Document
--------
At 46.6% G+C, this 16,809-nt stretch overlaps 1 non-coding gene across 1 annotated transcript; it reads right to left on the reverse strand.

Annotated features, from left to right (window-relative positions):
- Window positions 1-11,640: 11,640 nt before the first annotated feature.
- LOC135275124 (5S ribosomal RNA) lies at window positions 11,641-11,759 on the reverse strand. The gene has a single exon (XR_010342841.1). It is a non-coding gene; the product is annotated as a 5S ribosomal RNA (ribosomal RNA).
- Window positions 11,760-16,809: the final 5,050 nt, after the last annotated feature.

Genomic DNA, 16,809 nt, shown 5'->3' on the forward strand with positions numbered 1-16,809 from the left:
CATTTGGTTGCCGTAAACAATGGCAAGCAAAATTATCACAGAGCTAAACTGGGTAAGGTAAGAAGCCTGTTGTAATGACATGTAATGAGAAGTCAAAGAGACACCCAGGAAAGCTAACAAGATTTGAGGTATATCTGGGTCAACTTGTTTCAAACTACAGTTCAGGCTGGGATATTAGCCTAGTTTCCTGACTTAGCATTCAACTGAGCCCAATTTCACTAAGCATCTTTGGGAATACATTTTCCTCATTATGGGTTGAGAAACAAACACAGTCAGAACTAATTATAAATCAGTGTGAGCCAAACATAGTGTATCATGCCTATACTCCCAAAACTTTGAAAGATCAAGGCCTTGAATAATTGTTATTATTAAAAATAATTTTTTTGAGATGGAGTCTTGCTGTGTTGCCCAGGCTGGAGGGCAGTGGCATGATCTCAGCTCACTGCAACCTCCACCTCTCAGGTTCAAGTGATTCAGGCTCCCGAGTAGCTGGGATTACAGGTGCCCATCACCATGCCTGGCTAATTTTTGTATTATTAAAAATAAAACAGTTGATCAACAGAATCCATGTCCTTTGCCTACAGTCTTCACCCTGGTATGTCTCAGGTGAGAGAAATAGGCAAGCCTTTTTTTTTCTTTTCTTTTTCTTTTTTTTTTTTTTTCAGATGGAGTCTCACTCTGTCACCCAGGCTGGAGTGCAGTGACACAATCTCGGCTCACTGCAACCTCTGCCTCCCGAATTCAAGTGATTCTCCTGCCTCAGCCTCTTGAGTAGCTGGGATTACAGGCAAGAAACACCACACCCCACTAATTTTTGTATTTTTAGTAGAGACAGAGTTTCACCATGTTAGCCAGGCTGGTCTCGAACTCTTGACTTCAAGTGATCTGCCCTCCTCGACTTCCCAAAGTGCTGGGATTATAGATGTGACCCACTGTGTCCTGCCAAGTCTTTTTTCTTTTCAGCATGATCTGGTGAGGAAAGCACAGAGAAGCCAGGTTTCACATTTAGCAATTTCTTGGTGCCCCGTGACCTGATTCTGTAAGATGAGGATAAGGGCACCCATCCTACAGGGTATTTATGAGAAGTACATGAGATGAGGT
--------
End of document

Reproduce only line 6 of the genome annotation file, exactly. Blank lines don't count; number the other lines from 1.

Genomic DNA, 16,809 nt, shown 5'->3' on the forward strand with positions numbered 1-16,809 from the left: